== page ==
Recently I have noticed how my perceived identity has been hampering my desire to write and comment on social media. When I was at school English was something I was neither good at, nor enjoyed. I created an identity for myself of being “The Numerate Scientific One” who needed to leave the writing to “The Wordsmiths”. Roll forward several years, and I realised that I still hold this identity and with it how could I possibly write and if I did, who would read it or understand what I had to say?!
If our identity and activity are aligned, then achieving tasks is relatively simple. Conversely, if the activity is not considered appropriate for someone with that identity then we may either avoid or resist the activity, or use up a lot of willpower to do it.
To use the power in identity follow these simple steps:
- Decide on your goal and the activities required to get there My goal was “I want to write regularly using articles, quotes and comments on all the social media platforms“
- Consider what type of person you need to become to do those activities For my goal, people who write regularly are Authors, Writers, Experts, Thought Leaders, Bloggers etc
- Tweak your identity to suit the goal and activities– this still needs to be authentic and plausible for you to believe it is possible For me seeing myself as an Author, Writer or Blogger was too much of a stretch, but I was comfortable with being “An Expert” or ”Thought Leader” on the subjects I feel passionate about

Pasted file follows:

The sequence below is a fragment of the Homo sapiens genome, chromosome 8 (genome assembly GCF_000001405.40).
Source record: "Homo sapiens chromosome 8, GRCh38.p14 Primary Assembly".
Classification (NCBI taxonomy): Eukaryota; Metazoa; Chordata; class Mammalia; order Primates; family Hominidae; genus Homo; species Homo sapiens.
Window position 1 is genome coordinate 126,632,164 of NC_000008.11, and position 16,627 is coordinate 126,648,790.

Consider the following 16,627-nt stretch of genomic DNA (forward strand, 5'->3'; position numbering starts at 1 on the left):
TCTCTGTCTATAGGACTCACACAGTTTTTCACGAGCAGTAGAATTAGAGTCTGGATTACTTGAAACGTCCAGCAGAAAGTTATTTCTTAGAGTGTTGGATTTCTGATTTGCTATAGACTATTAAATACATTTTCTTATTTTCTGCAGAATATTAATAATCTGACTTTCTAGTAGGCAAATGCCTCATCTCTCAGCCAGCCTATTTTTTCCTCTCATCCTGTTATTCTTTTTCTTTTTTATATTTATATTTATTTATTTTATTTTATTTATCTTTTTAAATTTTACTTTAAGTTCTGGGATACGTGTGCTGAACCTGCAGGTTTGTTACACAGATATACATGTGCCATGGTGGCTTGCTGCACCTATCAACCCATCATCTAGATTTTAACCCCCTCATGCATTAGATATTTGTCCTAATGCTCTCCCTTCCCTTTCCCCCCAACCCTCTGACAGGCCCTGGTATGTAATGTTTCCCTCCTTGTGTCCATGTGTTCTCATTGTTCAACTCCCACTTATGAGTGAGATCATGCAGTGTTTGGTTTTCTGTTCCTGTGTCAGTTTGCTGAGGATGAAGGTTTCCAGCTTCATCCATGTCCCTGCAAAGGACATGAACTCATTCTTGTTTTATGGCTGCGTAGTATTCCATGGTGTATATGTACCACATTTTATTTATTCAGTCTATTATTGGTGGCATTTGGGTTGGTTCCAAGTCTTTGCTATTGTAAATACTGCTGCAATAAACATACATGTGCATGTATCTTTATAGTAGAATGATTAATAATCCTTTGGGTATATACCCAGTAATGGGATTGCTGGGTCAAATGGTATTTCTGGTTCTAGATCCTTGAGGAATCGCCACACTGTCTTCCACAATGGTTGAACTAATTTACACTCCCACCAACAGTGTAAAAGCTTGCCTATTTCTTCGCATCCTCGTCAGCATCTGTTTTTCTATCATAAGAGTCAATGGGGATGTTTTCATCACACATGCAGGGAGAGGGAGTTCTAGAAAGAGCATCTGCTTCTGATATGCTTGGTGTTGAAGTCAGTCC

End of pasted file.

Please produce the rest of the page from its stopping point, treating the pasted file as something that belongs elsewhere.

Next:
Having tweaked my personal identity I wrote my first article – bingo! – a desire to write had been unleashed.
So what next?
I now turned my attention to other ways that our perceived identity influences us and realised that as well us helping us either do, or not do, the activities needed to achieve success, our identity influences all of our behaviours.
When people have an ‘identity label’, it influences what they do as well as how they do it. Indeed, job titles can have an enormous impact on how people perform and carry out their activities as well as how they show up for interviews and present themselves. It can also influence the behaviour of the people around them and how those people interact with them.
Here are some examples that I wanted to share, some personal, and some from business, that are particularly empowering for the person with the title :
- Apple employs “Geniuses” for their Service Technicians
- Starbucks employs “Partners”
- Disney employs “Cast Members” throughout the organisation
- “Domestic Engineer in charge of the Next Generation” used to describe a mother!
And here are some examples that could inspire different behaviours in them and others:
- If a “Teacher” was re-titled “Learning Inspirer” might this encourage students to engage more in the learning rather than taking a more passive role of being taught?
- If a Human Resources Director was re-titled “Head of Happiness” (as is the case at Social Chain) could that shift employees from being thought of, and performing, as merely a resource to showing up with the intention of enjoying their work which has found to be linked to improved performance?
- If a “Manager” was re-titled “Facilitator” could that create a shift from delegation that is too directive to allowing autonomy, which is crucial for engagement, intrinsic motivation and personal growth?
A title can give meaning to a job as well as providing an expectation for that person and the people around them. In your business consider the impact of the job titles:
- How motivating are the titles?
- What sort of behaviours are the titles encouraging?
- Are the job titles consistent with the defined ‘Vision’ and ‘Values’ for your business?
What goals would like to achieve? What activities would you like to help others to do better? How can you use the power in identity to help?